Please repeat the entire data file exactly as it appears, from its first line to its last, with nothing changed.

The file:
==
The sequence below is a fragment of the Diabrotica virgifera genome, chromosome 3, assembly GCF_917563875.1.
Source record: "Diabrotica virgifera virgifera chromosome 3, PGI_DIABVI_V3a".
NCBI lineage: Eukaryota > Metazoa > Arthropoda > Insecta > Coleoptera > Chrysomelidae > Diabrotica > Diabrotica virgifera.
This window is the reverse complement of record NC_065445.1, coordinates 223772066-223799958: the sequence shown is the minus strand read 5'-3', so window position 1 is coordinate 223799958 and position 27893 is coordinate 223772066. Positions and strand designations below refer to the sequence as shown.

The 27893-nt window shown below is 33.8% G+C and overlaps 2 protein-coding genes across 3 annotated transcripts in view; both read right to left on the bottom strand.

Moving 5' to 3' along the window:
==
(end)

The sequence below is a fragment of the Diabrotica virgifera genome, chromosome 3, assembly GCF_917563875.1.
Source record: "Diabrotica virgifera virgifera chromosome 3, PGI_DIABVI_V3a".
NCBI lineage: Eukaryota > Metazoa > Arthropoda > Insecta > Coleoptera > Chrysomelidae > Diabrotica > Diabrotica virgifera.
This window is the reverse complement of record NC_065445.1, coordinates 223772066-223799958: the sequence shown is the minus strand read 5'-3', so window position 1 is coordinate 223799958 and position 27893 is coordinate 223772066. Positions and strand designations below refer to the sequence as shown.

The 27893-nt window shown below is 33.8% G+C and overlaps 2 protein-coding genes across 3 annotated transcripts in view; both read right to left on the bottom strand.

Moving 5' to 3' along the window: